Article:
- The names of two evaluators (not the nominator or coauthors) who are willing and able to evaluate credibly the usefulness of the work from the perspective of the applied field addressed in the paper, as distinct from providing comments on its statistical merit.
- Contact information for nominee, nominator (if different) and evaluators.
The Prize includes a commemorative plaque and an award of $1,000. Nominated papers will be evaluated by the Mitchell Award Committee, appointed by the ISBA Prize Committee.
Winners of the Mitchell Prize
Daniele Durante and David B. Dunson for their paper “Bayesian Inference and Testing of Group Differences in Brain Networks,” published in Bayesian Analysis, 13(1), 29-58, 2018.
Lin Lin, Greg Finak, Kevin Ushey, Chetan Seshadri, Thomas R Hawn, Nicole Frahm, Thomas J Scriba, Hassan Mahomed, Willem Hanekom, Pierre-Alexandre Bart, Giuseppe Pantaleo, Georgia D Tomaras, Supachai Rerks-Ngarm, Jaranit Kaewkungwal, Sorachai Nitayaphan, Punnee Pitisuttithum, Nelson L Michael, Jerome H Kim, Merlin L Robb, Robert J O’Connell, Nicos Karasavvas, Peter Gilbert, Stephen C De Rosa, M Juliana McElrath, and Raphael Gottardo for their paper “COMPASS Identifies T-cell Subsets Correlated with Clinical Outcomes,” published in the Nature Biotechnology, 33(6), 610–616, 2015.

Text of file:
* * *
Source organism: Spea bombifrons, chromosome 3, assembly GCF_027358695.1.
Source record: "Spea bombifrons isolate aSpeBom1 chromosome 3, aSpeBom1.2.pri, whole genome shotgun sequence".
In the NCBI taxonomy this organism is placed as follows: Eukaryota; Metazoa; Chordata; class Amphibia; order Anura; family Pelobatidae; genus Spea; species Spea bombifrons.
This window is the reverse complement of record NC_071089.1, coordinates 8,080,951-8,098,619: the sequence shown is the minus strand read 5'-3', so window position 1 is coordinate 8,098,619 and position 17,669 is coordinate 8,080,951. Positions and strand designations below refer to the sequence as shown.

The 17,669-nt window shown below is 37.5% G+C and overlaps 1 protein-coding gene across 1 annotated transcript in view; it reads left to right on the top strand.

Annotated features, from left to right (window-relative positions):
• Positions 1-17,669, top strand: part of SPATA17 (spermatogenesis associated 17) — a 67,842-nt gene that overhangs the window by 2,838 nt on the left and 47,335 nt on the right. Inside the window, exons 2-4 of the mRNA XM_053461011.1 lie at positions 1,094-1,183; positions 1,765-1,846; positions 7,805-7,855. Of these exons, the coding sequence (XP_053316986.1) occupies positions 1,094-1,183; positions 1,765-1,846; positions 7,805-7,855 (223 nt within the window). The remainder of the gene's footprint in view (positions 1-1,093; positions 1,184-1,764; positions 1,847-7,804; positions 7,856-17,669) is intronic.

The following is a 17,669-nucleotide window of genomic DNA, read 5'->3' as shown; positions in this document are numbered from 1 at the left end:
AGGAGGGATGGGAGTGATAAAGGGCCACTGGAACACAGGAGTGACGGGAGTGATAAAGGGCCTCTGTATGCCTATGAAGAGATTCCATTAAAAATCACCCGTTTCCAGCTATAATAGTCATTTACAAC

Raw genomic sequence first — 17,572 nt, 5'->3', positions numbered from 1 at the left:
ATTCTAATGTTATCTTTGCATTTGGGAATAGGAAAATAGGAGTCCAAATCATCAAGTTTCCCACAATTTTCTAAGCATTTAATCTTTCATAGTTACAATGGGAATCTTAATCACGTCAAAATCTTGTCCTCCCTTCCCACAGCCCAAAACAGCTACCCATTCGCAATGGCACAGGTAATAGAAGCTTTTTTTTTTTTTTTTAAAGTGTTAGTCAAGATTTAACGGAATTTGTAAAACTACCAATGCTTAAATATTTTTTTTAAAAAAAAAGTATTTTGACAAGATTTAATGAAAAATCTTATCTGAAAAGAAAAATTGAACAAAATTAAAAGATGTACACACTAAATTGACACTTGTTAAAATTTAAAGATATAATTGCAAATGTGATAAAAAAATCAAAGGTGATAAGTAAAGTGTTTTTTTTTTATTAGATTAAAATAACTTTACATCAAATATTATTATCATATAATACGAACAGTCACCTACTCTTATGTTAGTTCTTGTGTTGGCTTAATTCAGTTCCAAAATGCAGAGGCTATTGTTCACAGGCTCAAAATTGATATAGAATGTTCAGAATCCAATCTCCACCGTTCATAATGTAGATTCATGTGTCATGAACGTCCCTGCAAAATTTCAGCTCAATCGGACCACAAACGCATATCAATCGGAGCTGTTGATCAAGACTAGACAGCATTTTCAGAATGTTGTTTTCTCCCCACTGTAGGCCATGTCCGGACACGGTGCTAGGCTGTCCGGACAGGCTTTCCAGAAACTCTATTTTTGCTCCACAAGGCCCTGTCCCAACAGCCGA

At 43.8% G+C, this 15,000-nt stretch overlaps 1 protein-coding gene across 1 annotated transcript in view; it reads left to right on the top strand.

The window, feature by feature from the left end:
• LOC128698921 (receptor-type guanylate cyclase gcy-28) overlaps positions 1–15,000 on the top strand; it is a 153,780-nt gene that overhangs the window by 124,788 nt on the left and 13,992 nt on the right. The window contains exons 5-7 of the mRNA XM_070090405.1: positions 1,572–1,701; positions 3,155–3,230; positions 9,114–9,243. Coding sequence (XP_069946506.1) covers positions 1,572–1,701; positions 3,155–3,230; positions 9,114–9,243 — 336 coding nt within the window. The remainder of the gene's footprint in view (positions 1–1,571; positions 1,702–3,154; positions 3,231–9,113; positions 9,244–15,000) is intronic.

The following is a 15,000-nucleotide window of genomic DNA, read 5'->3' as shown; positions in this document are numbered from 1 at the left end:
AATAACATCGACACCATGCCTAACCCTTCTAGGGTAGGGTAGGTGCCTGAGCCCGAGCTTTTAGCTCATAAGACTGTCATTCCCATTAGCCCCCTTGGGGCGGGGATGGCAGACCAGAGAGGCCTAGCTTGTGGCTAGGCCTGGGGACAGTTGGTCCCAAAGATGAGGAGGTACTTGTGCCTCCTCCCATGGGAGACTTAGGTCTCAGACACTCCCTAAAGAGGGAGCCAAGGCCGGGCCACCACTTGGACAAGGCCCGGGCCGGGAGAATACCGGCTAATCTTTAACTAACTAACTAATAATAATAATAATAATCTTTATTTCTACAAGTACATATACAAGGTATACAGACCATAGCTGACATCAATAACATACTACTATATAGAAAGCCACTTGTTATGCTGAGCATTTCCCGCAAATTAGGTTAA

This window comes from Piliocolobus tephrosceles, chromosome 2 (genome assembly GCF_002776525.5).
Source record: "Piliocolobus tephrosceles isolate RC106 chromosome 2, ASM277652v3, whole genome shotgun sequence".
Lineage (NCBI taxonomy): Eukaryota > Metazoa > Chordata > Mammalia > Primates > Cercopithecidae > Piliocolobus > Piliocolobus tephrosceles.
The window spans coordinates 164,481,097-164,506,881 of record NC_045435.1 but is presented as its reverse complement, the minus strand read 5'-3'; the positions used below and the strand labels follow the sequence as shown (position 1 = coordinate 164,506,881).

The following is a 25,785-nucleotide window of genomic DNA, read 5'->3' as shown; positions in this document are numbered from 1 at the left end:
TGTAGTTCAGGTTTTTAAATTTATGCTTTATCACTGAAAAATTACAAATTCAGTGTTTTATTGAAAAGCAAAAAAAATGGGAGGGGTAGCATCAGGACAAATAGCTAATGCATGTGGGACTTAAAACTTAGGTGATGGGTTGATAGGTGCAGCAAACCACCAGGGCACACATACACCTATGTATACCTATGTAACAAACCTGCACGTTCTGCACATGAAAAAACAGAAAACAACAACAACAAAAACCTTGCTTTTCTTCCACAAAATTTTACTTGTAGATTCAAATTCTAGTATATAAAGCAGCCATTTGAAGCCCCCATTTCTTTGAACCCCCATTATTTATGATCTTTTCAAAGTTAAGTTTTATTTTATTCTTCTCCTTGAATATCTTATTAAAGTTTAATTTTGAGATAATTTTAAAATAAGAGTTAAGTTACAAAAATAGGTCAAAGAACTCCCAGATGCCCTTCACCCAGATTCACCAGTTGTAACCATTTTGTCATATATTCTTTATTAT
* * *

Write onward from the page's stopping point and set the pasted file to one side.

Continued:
Yanxun Xu, Peter Müller, Yuan Yuan, Kamalakar Gulukota, and Yuan Ji for their paper “MAD Bayes with Tumor Heterogeneity–Feature Allocation with Exponential Family Sampling,” published in the Journal of the American Statistical Association, 110, 503-514, 2015.
Nimar S. Arora, Stuart Russell, and Erik Sudderth. NET-VISA: Network Processing Vertically Integrated Seismic Analysis. (Bulletin of the Seismological Society of America 103: 709-729)
Donatello Telesca, Elena Erosheva, Derek Kreager, and Ross Matsueda. Modeling Criminal Careers as Departures from a Unimodal Population Age-Crime Curve: the Case of Marijuana Use (JASA 107: 1427-1440).